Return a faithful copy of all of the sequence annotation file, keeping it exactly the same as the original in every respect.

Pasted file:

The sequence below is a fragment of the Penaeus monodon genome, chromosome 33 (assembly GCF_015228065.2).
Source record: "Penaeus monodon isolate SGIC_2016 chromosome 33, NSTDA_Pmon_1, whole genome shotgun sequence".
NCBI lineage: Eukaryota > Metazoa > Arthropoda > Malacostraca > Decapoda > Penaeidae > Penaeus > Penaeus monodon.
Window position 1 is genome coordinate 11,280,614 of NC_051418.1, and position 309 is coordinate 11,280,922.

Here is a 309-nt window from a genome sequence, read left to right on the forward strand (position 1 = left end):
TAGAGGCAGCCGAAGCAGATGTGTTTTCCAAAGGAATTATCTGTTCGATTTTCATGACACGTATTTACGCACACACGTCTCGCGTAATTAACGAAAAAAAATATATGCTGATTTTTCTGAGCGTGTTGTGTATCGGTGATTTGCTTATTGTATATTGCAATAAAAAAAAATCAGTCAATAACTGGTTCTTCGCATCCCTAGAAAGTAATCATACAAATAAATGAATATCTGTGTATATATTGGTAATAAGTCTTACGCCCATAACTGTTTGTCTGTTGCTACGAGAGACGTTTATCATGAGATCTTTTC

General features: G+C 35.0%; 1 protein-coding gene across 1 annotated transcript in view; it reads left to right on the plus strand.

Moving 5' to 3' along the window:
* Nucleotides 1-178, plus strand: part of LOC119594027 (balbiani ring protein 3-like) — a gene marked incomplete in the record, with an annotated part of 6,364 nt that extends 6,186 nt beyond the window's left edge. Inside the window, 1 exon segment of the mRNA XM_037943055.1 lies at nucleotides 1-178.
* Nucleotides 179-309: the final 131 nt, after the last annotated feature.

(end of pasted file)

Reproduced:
The sequence below is a fragment of the Penaeus monodon genome, chromosome 33 (assembly GCF_015228065.2).
Source record: "Penaeus monodon isolate SGIC_2016 chromosome 33, NSTDA_Pmon_1, whole genome shotgun sequence".
NCBI lineage: Eukaryota > Metazoa > Arthropoda > Malacostraca > Decapoda > Penaeidae > Penaeus > Penaeus monodon.
Window position 1 is genome coordinate 11,280,614 of NC_051418.1, and position 309 is coordinate 11,280,922.

Here is a 309-nt window from a genome sequence, read left to right on the forward strand (position 1 = left end):
TAGAGGCAGCCGAAGCAGATGTGTTTTCCAAAGGAATTATCTGTTCGATTTTCATGACACGTATTTACGCACACACGTCTCGCGTAATTAACGAAAAAAAATATATGCTGATTTTTCTGAGCGTGTTGTGTATCGGTGATTTGCTTATTGTATATTGCAATAAAAAAAAATCAGTCAATAACTGGTTCTTCGCATCCCTAGAAAGTAATCATACAAATAAATGAATATCTGTGTATATATTGGTAATAAGTCTTACGCCCATAACTGTTTGTCTGTTGCTACGAGAGACGTTTATCATGAGATCTTTTC

General features: G+C 35.0%; 1 protein-coding gene across 1 annotated transcript in view; it reads left to right on the plus strand.

Moving 5' to 3' along the window:
* Nucleotides 1-178, plus strand: part of LOC119594027 (balbiani ring protein 3-like) — a gene marked incomplete in the record, with an annotated part of 6,364 nt that extends 6,186 nt beyond the window's left edge. Inside the window, 1 exon segment of the mRNA XM_037943055.1 lies at nucleotides 1-178.
* Nucleotides 179-309: the final 131 nt, after the last annotated feature.